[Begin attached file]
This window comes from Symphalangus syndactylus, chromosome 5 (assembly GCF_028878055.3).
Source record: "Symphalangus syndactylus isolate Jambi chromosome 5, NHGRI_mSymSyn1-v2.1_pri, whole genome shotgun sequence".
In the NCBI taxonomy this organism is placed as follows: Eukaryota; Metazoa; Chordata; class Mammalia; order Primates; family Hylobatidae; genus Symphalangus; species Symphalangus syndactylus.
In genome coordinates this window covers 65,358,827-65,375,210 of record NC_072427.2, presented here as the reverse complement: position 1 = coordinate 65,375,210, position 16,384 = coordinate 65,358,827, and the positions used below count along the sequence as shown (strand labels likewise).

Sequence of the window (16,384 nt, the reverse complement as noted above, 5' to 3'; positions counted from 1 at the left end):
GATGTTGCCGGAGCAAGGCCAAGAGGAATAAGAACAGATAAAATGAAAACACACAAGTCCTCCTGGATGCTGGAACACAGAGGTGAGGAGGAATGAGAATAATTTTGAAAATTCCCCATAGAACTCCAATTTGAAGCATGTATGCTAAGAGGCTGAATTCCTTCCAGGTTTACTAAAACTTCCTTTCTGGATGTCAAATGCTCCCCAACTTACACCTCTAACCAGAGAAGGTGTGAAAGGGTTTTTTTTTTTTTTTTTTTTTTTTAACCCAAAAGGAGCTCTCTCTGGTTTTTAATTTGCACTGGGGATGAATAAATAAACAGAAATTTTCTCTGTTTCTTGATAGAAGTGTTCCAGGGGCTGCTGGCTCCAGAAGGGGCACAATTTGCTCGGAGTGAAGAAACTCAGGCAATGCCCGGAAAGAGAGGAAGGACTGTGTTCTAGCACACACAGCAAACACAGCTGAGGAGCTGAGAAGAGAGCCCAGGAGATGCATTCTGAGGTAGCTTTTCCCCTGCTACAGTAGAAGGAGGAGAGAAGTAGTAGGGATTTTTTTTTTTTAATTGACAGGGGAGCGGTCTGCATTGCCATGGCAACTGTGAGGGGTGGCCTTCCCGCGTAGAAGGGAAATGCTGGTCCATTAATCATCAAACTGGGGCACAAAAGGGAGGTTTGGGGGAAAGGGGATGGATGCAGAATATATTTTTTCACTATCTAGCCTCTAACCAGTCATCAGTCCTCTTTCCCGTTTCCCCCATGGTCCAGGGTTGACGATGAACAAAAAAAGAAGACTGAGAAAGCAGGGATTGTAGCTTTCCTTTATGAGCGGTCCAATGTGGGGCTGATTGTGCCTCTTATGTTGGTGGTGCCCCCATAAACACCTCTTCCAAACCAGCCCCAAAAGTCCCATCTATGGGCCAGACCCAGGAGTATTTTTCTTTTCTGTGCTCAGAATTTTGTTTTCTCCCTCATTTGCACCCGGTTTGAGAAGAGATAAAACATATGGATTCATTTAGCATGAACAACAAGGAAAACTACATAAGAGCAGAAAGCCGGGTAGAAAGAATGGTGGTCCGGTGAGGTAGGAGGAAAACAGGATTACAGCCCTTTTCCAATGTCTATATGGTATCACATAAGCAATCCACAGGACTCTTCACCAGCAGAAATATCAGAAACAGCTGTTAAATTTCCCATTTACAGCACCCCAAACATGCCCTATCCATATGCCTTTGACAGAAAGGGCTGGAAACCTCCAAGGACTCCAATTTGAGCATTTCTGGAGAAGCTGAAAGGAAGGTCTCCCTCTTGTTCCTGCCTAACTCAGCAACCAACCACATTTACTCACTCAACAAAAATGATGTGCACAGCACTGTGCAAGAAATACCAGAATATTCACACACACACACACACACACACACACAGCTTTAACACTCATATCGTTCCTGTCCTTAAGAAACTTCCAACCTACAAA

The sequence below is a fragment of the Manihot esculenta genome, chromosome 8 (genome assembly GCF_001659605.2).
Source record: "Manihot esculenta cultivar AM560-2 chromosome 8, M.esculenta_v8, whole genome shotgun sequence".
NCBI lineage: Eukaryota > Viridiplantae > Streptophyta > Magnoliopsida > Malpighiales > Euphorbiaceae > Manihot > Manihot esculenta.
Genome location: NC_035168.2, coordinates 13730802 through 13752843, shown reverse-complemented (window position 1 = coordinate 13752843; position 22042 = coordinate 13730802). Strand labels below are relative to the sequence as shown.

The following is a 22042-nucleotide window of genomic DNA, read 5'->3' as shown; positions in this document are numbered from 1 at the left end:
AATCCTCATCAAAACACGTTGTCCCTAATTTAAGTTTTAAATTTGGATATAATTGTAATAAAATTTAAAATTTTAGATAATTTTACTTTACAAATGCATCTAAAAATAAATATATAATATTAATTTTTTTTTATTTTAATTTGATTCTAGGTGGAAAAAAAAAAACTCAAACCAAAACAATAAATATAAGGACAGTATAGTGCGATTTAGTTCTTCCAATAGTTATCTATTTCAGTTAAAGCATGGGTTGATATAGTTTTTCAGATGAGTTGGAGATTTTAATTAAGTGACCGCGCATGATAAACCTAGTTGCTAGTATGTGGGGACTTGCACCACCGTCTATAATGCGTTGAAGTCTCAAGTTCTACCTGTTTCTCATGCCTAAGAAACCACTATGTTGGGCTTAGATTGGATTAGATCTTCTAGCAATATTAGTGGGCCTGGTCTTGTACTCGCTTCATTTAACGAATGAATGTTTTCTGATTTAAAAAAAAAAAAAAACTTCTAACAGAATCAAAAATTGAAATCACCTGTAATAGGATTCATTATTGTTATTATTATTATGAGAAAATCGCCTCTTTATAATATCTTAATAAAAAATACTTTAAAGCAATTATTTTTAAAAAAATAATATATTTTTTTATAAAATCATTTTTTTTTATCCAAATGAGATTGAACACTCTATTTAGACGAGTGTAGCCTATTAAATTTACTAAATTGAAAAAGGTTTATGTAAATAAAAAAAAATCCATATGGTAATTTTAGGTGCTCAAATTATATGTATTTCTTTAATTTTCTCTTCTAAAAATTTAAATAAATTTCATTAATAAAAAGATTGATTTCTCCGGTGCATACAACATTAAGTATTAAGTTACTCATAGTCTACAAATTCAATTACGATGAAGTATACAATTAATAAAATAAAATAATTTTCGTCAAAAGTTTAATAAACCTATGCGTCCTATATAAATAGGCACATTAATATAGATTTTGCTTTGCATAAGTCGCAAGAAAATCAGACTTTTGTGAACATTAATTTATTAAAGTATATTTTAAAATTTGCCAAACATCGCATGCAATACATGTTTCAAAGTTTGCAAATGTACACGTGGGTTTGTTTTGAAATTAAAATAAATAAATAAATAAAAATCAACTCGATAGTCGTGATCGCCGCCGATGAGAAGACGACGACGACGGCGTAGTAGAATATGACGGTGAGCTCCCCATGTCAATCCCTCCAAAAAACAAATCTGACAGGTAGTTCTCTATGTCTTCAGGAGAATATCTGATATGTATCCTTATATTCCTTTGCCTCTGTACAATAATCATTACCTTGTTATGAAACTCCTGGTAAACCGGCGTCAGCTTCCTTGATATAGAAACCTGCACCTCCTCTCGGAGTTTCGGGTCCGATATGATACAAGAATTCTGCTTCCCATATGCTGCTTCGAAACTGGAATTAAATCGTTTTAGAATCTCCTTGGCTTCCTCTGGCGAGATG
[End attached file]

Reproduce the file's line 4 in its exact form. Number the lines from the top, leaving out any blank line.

In genome coordinates this window covers 65,358,827-65,375,210 of record NC_072427.2, presented here as the reverse complement: position 1 = coordinate 65,375,210, position 16,384 = coordinate 65,358,827, and the positions used below count along the sequence as shown (strand labels likewise).